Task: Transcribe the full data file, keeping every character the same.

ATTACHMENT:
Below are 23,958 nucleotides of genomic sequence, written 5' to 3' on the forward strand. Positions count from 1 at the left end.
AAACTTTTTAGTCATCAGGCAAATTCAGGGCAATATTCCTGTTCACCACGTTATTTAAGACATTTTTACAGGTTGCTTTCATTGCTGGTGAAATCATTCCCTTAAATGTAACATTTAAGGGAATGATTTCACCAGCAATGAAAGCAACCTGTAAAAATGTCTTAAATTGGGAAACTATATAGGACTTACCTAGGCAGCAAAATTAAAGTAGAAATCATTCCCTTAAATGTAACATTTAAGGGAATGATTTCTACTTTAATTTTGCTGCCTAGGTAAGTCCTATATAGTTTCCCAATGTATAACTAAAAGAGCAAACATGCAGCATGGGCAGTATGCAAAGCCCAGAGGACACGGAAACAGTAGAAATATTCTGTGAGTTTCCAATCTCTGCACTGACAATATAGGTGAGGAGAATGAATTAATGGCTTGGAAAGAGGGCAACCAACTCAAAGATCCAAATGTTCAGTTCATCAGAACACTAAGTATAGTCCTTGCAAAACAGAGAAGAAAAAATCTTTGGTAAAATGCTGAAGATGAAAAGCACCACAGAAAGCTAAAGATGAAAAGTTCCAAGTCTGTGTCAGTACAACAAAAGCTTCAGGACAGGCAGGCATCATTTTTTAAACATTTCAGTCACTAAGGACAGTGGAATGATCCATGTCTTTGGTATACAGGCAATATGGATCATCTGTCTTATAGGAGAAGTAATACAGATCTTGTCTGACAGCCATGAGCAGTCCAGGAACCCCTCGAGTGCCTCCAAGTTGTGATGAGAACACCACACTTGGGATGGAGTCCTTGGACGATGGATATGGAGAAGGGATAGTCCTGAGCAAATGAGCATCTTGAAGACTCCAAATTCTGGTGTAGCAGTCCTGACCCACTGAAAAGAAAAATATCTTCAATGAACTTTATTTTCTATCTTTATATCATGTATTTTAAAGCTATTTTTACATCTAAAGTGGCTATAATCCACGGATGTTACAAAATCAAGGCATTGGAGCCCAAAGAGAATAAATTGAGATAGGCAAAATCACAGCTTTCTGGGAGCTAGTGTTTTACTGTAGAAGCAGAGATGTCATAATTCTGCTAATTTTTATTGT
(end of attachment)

Below are 23,958 nucleotides of genomic sequence, written 5' to 3' on the forward strand. Positions count from 1 at the left end.
AAACTTTTTAGTCATCAGGCAAATTCAGGGCAATATTCCTGTTCACCACGTTATTTAAGACATTTTTACAGGTTGCTTTCATTGCTGGTGAAATCATTCCCTTAAATGTAACATTTAAGGGAATGATTTCACCAGCAATGAAAGCAACCTGTAAAAATGTCTTAAATTGGGAAACTATATAGGACTTACCTAGGCAGCAAAATTAAAGTAGAAATCATTCCCTTAAATGTAACATTTAAGGGAATGATTTCTACTTTAATTTTGCTGCCTAGGTAAGTCCTATATAGTTTCCCAATGTATAACTAAAAGAGCAAACATGCAGCATGGGCAGTATGCAAAGCCCAGAGGACACGGAAACAGTAGAAATATTCTGTGAGTTTCCAATCTCTGCACTGACAATATAGGTGAGGAGAATGAATTAATGGCTTGGAAAGAGGGCAACCAACTCAAAGATCCAAATGTTCAGTTCATCAGAACACTAAGTATAGTCCTTGCAAAACAGAGAAGAAAAAATCTTTGGTAAAATGCTGAAGATGAAAAGCACCACAGAAAGCTAAAGATGAAAAGTTCCAAGTCTGTGTCAGTACAACAAAAGCTTCAGGACAGGCAGGCATCATTTTTTAAACATTTCAGTCACTAAGGACAGTGGAATGATCCATGTCTTTGGTATACAGGCAATATGGATCATCTGTCTTATAGGAGAAGTAATACAGATCTTGTCTGACAGCCATGAGCAGTCCAGGAACCCCTCGAGTGCCTCCAAGTTGTGATGAGAACACCACACTTGGGATGGAGTCCTTGGACGATGGATATGGAGAAGGGATAGTCCTGAGCAAATGAGCATCTTGAAGACTCCAAATTCTGGTGTAGCAGTCCTGACCCACTGAAAAGAAAAATATCTTCAATGAACTTTATTTTCTATCTTTATATCATGTATTTTAAAGCTATTTTTACATCTAAAGTGGCTATAATCCACGGATGTTACAAAATCAAGGCATTGGAGCCCAAAGAGAATAAATTGAGATAGGCAAAATCACAGCTTTCTGGGAGCTAGTGTTTTACTGTAGAAGCAGAGATGTCATAATTCTGCTAATTTTTATTGT